- High blood pressure. Developing gestational hypertension or preeclampsia during pregnancy is also more likely over age
- Low birth weight. Different maternal complications may lead to your baby being born prematurely and at a low birth weight, which is associated with additional complications.
- Cesarean delivery. With pregnancy complications comes an increased risk of having a C-section versus vaginal delivery. In fact,
cesarean delivery rates increasethe older you get: from 26 percent at age 20 to 40 percent at age 35 to 48 percent at age 40.
Even with the risks, some 17 percent of pregnancies in the United States are to mothers who are over 35. So, if you’d like to explore this route, consider making an appointment with your doctor to discuss the benefits and risks.
Some questions to ask your provider:
- What preexisting conditions might impact my odds of getting pregnant or carrying a healthy baby to term?
- What types of lifestyle changes (diet, exercise, etc.) might improve my fertility?
- What timing tricks or treatments might increase my chances of conceiving quickly?
- How soon should I seek help for infertility?
- Besides a prenatal vitamin, what supplements might help with my fertility (if any)?
- What ART procedures might you recommend if we’re unable to conceive naturally? What are the associated costs?
- What types of prenatal testing are available to me to screen for chromosomal abnormalities? And what are the risks of testing?
- What options are available if abnormalities are discovered?
You might also want to ask if certain preconception testing might be helpful. You can get blood tests that check your hormone levels, thyroid function, and ovarian reserve (number of eggs you have). Other tests can check for any abnormalities or damage to the reproductive organs themselves, like the uterus and fallopian tubes.
And some doctors may suggest you meet with a genetic counselor to discuss your risks of carrying a baby with chromosome issues/genetic disorders.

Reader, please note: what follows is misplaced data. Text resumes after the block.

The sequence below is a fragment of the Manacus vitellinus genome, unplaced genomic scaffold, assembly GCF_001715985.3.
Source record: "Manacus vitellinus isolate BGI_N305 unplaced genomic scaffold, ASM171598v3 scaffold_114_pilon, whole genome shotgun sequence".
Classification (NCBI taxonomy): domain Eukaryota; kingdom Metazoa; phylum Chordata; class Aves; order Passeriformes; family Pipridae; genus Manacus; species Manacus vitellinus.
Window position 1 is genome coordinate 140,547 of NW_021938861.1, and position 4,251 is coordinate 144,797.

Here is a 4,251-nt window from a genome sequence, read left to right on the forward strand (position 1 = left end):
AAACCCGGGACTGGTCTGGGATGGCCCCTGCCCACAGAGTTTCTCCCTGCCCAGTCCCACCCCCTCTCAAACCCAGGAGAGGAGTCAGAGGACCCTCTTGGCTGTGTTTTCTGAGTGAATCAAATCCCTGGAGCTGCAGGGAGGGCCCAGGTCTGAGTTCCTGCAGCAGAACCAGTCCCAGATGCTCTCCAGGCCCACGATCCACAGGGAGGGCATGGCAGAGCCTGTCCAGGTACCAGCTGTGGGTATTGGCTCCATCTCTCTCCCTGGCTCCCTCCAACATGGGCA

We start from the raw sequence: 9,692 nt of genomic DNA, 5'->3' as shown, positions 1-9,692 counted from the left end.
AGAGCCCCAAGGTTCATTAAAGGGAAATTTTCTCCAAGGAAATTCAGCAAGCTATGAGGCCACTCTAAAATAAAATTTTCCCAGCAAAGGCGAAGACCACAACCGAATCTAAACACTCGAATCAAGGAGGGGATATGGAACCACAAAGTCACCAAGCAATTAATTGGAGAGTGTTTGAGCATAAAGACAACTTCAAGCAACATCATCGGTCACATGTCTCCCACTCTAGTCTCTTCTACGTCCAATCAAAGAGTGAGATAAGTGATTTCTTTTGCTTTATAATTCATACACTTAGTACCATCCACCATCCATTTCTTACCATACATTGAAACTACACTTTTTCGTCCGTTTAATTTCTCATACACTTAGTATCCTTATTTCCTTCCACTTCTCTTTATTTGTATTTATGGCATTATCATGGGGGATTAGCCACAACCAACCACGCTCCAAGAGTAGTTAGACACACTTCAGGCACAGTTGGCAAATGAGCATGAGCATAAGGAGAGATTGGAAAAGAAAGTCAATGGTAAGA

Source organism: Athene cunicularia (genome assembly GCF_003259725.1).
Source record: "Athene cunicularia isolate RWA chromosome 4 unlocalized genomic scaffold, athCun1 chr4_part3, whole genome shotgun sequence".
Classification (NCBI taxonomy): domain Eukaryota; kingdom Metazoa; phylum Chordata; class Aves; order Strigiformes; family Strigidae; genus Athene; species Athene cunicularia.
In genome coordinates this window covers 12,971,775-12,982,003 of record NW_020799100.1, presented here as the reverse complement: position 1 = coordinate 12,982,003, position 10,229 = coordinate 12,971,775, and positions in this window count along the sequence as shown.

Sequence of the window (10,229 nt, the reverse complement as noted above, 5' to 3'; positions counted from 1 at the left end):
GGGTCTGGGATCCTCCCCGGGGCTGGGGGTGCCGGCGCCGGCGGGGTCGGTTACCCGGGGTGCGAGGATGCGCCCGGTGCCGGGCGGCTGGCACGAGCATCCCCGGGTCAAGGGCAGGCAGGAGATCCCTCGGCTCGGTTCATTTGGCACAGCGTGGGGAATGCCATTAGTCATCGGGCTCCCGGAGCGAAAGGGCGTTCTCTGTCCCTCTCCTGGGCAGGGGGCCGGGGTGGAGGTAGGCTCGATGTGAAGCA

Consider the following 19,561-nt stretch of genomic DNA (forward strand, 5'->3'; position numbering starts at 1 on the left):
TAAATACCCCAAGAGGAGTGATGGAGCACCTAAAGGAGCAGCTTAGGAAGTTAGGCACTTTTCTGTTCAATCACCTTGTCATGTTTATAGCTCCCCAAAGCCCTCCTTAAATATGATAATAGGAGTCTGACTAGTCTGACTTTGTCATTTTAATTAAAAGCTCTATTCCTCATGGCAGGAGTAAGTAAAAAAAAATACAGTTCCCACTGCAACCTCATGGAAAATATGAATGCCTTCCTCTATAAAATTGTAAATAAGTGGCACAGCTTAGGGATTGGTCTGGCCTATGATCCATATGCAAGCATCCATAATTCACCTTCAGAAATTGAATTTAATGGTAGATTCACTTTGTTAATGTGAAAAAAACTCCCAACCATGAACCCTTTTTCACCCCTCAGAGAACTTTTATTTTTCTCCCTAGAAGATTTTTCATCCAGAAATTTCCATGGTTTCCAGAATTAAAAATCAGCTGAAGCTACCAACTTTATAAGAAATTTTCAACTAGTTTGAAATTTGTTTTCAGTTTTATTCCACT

Related: 9 questions about infertility treatments to ask your doctor
If you feel you’ve started this journey too late, have a frank discussion with your doctor. Make a preconception visit. Understand your odds and the risks associated with pregnancy at whatever age you find yourself.
Regardless, your age doesn’t mean you can’t explore other ways to grow your family. Other options include:
- IVF with donor eggs. With this process, you prime your body for pregnancy using hormones. Instead of doing a traditional egg retrieval to later fertilize and transfer, you do an embryo transfer using embryos created with donor eggs that are fertilized with either your partner’s sperm or donor sperm.
- Surrogacy. You may also choose to use a surrogate mother to have your baby. This process involves choosing a surrogate, deciding how pregnancy will be achieved (IVF using a donor egg, your egg, your partner’s sperm, donor sperm, etc.), and then following the legal processes to gain full custody after birth.
- Egg freezing. If you know in advance that you’d like to wait to have a baby and you’re still under age 35, you might consider freezing your eggs now. If you freeze your eggs in your early 30s and plan to use them in your 40s, your odds of having a healthy baby relate to your age when you froze your eggs and not your current biological age.
- Embryo adoption. Whether you choose to do IVF yourself or to use a surrogate, embryo adoption is another option. Embryos are generally frozen and donated by couples who aren’t using them in their own ART procedures.
- Adoption. There are also many children who are seeking homes through the foster care system, private domestic adoption, or international adoption. Children range in ages from newborn all the way up to the teen years.
Related: I didn’t think surrogacy was for me. And then life happened.
If you’re over age 35 and have been trying to conceive for 6 months or longer, contact your doctor. While the rule you may have heard says you should try for a year before seeking help, this timeline becomes expedited as age increases.
If you’re currently dealing with physical or mental health issues, make a plan with your doctor to address those issues so you can get in the best shape to carry a pregnancy. This includes reaching a healthy weight through diet and regular exercise and kicking any unhealthy habits with drugs, alcohol, and smoking.
And once you do get pregnant, be sure to attend all your prenatal appointments so you can catch any issues that arise before they become bigger problems for your health or your baby’s health.
Being AMA means you may have additional appointments, tests, and ultrasounds. It may seem like a lot of office visits, but it’s all meant to keep you and your baby safe.
While age does matter when it comes to fertility, it isn’t a black and white issue. Understand the risks, but also understand that each woman and couple is unique. Infertility and pregnancy complications can strike at any age.
On the flip side, it’s possible to have a healthy pregnancy and delivery even at a more advanced age. And even if you feel you’ve waited too long, there are a variety of other options you can explore if you’re looking to grow your family.